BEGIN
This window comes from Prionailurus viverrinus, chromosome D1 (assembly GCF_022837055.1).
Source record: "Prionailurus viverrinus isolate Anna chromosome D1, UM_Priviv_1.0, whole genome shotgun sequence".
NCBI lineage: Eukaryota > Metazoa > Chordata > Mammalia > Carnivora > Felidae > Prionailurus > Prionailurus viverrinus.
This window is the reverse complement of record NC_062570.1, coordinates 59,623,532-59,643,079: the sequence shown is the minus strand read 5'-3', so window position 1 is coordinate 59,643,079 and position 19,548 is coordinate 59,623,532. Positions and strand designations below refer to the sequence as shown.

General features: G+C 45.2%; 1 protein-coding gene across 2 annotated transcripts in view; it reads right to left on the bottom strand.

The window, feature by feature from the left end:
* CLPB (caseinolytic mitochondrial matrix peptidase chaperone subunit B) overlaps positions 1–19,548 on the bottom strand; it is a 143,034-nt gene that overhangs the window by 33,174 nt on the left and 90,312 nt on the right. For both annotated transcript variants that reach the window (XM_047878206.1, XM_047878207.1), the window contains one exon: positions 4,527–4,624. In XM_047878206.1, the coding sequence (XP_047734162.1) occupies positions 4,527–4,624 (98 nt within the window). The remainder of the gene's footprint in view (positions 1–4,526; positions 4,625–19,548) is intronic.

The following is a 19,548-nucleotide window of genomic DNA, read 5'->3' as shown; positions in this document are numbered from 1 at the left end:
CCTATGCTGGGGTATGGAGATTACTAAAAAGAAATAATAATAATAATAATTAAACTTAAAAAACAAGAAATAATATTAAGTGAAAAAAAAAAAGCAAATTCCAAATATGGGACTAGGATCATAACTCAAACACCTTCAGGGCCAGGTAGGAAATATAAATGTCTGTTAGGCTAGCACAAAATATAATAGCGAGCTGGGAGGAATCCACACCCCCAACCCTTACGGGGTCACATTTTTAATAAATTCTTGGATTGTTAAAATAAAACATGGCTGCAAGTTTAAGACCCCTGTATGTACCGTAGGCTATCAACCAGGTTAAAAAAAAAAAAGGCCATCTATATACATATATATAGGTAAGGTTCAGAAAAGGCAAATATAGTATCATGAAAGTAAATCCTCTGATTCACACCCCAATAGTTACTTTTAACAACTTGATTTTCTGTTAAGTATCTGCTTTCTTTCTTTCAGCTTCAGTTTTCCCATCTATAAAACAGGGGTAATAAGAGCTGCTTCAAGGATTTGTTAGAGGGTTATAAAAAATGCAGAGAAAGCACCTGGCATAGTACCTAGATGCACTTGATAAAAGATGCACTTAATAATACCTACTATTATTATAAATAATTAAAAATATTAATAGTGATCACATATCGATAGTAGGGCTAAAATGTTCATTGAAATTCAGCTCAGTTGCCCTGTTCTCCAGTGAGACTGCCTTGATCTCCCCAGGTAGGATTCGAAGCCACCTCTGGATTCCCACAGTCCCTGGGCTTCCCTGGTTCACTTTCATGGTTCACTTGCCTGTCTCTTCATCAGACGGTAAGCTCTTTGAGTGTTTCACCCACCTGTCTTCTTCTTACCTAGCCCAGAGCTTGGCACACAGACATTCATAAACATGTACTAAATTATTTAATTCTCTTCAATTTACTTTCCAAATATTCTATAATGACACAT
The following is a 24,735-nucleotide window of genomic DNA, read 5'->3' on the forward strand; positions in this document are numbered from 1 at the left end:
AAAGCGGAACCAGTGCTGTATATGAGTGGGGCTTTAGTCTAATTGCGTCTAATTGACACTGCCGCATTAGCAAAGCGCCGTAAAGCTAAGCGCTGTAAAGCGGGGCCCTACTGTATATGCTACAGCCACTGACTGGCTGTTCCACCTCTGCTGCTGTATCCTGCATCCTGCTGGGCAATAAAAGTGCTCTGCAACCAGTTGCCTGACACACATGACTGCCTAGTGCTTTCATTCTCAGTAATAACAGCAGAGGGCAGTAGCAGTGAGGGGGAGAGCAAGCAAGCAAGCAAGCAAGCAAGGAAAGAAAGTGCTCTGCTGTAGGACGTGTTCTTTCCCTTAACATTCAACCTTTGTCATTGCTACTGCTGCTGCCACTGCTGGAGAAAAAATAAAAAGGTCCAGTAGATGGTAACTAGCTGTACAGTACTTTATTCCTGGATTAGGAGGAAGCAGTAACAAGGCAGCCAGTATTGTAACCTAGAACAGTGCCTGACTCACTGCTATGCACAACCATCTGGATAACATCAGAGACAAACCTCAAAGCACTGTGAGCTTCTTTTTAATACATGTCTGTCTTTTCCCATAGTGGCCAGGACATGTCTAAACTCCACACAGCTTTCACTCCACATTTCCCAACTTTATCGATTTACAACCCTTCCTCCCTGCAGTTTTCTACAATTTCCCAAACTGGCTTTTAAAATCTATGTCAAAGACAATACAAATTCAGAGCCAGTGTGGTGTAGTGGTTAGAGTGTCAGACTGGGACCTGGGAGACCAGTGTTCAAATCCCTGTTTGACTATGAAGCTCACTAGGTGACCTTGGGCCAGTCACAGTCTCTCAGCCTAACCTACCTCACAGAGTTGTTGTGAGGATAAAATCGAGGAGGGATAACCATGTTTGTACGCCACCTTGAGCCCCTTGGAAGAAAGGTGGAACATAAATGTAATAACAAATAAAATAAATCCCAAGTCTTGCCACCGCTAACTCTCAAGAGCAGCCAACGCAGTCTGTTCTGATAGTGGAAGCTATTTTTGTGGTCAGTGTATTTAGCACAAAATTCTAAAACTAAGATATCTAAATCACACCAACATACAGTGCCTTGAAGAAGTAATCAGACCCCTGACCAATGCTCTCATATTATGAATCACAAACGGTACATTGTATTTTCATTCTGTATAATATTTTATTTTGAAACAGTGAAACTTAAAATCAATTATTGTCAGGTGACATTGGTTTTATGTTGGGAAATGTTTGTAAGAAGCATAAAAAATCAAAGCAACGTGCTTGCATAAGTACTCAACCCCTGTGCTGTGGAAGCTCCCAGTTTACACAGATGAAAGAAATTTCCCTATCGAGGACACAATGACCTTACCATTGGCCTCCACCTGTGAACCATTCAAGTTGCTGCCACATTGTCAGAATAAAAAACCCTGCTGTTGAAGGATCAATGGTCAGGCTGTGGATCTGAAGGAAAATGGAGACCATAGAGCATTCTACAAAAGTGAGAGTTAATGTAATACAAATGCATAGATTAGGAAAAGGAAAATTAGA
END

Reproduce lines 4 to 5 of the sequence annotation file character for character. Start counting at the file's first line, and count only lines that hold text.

This window is the reverse complement of record NC_062570.1, coordinates 59,623,532-59,643,079: the sequence shown is the minus strand read 5'-3', so window position 1 is coordinate 59,643,079 and position 19,548 is coordinate 59,623,532. Positions and strand designations below refer to the sequence as shown.

General features: G+C 45.2%; 1 protein-coding gene across 2 annotated transcripts in view; it reads right to left on the bottom strand.